-While Gordon’s willingness to speculate about what lies ahead is one of the strengths of his book, his blanket skepticism about today’s technologies often sounds unjustified, even arbitrary. He dismisses such digital advances as 3-D printing, artificial intelligence, and driverless cars as having limited potential to affect productivity. More broadly, he ignores the potential impact of recent breakthroughs in gene editing, nanotechnology, neurotechnology, and other areas.



          Zhitomir-Berdichev, West of Kiev: 24 Dec 1943-31 Jan 1944
          Stalin's Favorite: The Combat History of the 2nd Guards Tank Army
          Barbarossa Derailed I & II
          Battle of Kalinin October 1941

          Comment


          • #80
            http://www.wsj.com/articles/aging-po...lan-1480871527

            Aging Population, Stagnant Productivity Challenge Donald Trump’s Growth Plan
            Tax, trade and other policy proposals are targeted to fuel GDP increases of 3.5% or more, but many doubt long-term view

            http://www.wsj.com/articles/trump-wa...any-1480899497

            -this and the carrier deal revolved around medium end wares. Likely to be merely symbolic gestures, a portent of things to come???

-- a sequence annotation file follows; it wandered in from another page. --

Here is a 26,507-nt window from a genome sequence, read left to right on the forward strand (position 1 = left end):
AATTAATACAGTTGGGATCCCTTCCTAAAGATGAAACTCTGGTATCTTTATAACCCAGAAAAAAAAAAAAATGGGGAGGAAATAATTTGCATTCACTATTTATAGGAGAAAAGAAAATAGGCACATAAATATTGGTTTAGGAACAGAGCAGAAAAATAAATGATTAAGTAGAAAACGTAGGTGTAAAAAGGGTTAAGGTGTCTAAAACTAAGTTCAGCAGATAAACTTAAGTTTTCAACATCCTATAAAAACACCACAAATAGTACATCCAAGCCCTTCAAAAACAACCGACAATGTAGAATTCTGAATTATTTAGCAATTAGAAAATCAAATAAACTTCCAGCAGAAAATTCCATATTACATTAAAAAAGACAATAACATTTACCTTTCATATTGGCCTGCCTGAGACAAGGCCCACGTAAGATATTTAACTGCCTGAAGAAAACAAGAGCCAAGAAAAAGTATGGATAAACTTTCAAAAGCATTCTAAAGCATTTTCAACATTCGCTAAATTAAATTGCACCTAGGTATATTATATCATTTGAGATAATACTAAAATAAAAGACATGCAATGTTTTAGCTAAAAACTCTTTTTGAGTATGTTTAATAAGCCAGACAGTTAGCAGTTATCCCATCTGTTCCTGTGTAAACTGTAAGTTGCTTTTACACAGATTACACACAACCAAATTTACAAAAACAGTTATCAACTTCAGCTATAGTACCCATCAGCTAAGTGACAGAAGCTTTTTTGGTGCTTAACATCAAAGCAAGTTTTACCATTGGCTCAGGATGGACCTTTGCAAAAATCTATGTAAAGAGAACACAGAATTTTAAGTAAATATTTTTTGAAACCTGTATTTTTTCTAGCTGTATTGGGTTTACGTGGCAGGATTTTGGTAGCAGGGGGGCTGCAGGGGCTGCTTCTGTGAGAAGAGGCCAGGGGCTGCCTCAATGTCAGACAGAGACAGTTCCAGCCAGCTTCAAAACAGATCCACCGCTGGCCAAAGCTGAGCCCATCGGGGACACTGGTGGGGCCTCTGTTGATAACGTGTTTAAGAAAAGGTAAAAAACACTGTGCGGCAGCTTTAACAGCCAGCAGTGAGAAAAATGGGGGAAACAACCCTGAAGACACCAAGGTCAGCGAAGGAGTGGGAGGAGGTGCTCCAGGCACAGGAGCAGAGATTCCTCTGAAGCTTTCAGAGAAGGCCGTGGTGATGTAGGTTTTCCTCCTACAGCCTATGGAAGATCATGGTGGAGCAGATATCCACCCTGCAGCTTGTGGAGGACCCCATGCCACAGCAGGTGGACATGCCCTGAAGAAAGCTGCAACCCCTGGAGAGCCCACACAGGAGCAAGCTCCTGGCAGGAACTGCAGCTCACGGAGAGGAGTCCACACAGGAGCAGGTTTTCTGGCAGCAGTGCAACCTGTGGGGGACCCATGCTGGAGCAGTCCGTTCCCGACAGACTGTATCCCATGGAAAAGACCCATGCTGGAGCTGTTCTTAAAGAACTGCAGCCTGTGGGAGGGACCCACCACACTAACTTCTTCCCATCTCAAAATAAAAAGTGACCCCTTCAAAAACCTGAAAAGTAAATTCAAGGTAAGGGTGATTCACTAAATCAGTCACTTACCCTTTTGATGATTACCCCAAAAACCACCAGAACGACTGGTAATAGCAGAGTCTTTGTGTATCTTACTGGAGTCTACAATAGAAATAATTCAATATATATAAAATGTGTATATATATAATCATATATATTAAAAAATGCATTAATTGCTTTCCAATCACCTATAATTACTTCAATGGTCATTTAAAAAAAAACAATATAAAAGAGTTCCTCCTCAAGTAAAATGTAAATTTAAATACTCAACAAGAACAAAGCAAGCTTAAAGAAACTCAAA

-don't see how the US can re-industrialize and start a new industrial revolution without shifting towards a war economy and a new space race against an non-existent competitor. US space expenditures as a % of GDP peaked during the Kennedy/Johnson Administration (3.5%)

            -possible movement towards industrial policy and export promotion; this would involve new modes of thinking and the creation of new bureaucracies.

            -SP500 fell 1% last week after the post-election exuberance wore off.
            Last edited by Cult Icon; 05 Dec 16, 08:15.
            Zhitomir-Berdichev, West of Kiev: 24 Dec 1943-31 Jan 1944
            Stalin's Favorite: The Combat History of the 2nd Guards Tank Army
            Barbarossa Derailed I & II
            Battle of Kalinin October 1941

            Comment


            • #81
              You would think that this election would teach people about predictions based on pure speculation, but apparently there is a steep learning curve...
              Any man can hold his place when the bands play and women throw flowers; it is when the enemy presses close and metal shears through the ranks that one can acertain which are soldiers, and which are not.